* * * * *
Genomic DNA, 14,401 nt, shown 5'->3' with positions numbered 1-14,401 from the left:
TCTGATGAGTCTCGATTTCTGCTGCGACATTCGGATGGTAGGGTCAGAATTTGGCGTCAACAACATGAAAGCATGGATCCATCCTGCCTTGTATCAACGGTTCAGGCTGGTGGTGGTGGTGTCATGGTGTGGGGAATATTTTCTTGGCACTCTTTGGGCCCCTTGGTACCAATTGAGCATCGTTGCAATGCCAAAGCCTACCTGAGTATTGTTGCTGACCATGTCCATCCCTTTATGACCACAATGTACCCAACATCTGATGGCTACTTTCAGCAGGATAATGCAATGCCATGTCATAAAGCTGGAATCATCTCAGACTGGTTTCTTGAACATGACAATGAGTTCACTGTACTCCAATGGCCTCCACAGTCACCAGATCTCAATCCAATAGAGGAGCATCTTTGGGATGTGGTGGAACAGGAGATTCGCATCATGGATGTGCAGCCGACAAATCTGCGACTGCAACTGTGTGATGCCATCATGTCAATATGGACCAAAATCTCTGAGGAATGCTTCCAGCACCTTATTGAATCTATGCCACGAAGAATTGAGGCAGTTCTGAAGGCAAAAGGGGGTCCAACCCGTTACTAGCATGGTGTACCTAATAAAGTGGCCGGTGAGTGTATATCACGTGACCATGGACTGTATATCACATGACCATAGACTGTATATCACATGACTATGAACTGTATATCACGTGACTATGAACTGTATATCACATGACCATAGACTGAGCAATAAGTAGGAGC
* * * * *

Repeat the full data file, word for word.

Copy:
Genomic DNA, 14,401 nt, shown 5'->3' with positions numbered 1-14,401 from the left:
TCTGATGAGTCTCGATTTCTGCTGCGACATTCGGATGGTAGGGTCAGAATTTGGCGTCAACAACATGAAAGCATGGATCCATCCTGCCTTGTATCAACGGTTCAGGCTGGTGGTGGTGGTGTCATGGTGTGGGGAATATTTTCTTGGCACTCTTTGGGCCCCTTGGTACCAATTGAGCATCGTTGCAATGCCAAAGCCTACCTGAGTATTGTTGCTGACCATGTCCATCCCTTTATGACCACAATGTACCCAACATCTGATGGCTACTTTCAGCAGGATAATGCAATGCCATGTCATAAAGCTGGAATCATCTCAGACTGGTTTCTTGAACATGACAATGAGTTCACTGTACTCCAATGGCCTCCACAGTCACCAGATCTCAATCCAATAGAGGAGCATCTTTGGGATGTGGTGGAACAGGAGATTCGCATCATGGATGTGCAGCCGACAAATCTGCGACTGCAACTGTGTGATGCCATCATGTCAATATGGACCAAAATCTCTGAGGAATGCTTCCAGCACCTTATTGAATCTATGCCACGAAGAATTGAGGCAGTTCTGAAGGCAAAAGGGGGTCCAACCCGTTACTAGCATGGTGTACCTAATAAAGTGGCCGGTGAGTGTATATCACGTGACCATGGACTGTATATCACATGACCATAGACTGTATATCACATGACTATGAACTGTATATCACGTGACTATGAACTGTATATCACATGACCATAGACTGAGCAATAAGTAGGAGC